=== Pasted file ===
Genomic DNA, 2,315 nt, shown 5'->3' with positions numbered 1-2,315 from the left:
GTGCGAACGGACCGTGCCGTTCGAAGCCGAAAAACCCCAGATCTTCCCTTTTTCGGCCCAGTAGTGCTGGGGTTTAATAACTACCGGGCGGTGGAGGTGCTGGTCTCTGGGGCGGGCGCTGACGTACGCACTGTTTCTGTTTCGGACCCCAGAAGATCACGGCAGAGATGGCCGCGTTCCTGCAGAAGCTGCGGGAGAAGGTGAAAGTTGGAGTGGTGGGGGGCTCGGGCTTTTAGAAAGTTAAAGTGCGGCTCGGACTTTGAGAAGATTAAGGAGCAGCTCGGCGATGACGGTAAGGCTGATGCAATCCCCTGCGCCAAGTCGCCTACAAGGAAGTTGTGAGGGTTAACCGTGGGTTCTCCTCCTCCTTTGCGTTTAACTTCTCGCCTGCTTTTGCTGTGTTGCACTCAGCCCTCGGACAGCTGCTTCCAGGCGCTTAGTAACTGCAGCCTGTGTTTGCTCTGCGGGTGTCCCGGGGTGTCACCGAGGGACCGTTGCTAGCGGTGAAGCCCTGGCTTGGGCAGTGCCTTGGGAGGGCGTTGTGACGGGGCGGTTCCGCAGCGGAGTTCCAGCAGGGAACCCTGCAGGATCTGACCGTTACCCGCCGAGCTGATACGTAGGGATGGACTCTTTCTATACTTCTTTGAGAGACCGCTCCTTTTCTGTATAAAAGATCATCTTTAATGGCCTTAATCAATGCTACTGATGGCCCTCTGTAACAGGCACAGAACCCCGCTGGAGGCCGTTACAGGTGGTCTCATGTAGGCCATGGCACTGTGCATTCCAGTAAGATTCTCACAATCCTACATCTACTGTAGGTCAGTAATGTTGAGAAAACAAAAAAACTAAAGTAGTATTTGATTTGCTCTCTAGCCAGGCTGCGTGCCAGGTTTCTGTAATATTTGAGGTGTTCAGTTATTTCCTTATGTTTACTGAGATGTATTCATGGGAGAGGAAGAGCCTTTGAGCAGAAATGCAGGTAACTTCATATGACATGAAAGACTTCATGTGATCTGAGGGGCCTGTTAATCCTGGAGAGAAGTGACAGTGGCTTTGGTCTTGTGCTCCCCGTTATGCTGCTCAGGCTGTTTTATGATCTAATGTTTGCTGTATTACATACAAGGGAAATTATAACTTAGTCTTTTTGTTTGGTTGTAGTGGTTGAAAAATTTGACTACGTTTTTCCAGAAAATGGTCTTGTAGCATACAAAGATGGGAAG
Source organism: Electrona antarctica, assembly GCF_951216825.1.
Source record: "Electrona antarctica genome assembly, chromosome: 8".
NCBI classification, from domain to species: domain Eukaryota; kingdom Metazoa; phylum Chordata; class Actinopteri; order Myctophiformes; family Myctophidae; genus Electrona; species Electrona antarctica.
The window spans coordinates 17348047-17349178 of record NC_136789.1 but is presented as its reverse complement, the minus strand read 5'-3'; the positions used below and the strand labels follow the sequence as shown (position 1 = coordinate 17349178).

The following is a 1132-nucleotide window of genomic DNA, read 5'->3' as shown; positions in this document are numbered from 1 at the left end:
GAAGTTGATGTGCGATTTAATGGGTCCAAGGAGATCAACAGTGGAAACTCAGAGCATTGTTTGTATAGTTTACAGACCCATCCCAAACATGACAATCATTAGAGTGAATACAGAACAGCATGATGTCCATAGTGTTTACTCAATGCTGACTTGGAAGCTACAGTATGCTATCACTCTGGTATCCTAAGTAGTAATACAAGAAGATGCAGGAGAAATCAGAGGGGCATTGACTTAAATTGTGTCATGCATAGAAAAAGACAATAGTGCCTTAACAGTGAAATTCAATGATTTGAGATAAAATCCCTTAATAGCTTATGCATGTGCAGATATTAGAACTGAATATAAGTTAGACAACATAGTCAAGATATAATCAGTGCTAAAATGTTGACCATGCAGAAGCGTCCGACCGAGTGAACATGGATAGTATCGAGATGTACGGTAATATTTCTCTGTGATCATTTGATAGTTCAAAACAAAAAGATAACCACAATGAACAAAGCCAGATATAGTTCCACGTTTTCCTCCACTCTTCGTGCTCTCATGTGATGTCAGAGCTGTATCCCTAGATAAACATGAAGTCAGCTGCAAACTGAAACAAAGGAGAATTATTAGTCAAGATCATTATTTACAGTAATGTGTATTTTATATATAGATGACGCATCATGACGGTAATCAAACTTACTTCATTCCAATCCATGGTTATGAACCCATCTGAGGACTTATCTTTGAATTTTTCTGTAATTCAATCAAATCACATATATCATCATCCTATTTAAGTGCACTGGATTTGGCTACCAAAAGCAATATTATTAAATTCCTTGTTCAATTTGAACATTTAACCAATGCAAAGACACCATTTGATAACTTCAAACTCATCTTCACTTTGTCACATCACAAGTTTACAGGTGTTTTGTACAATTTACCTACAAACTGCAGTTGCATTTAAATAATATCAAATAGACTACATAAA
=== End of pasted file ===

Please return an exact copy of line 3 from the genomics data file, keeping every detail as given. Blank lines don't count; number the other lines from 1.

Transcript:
Source organism: Electrona antarctica, assembly GCF_951216825.1.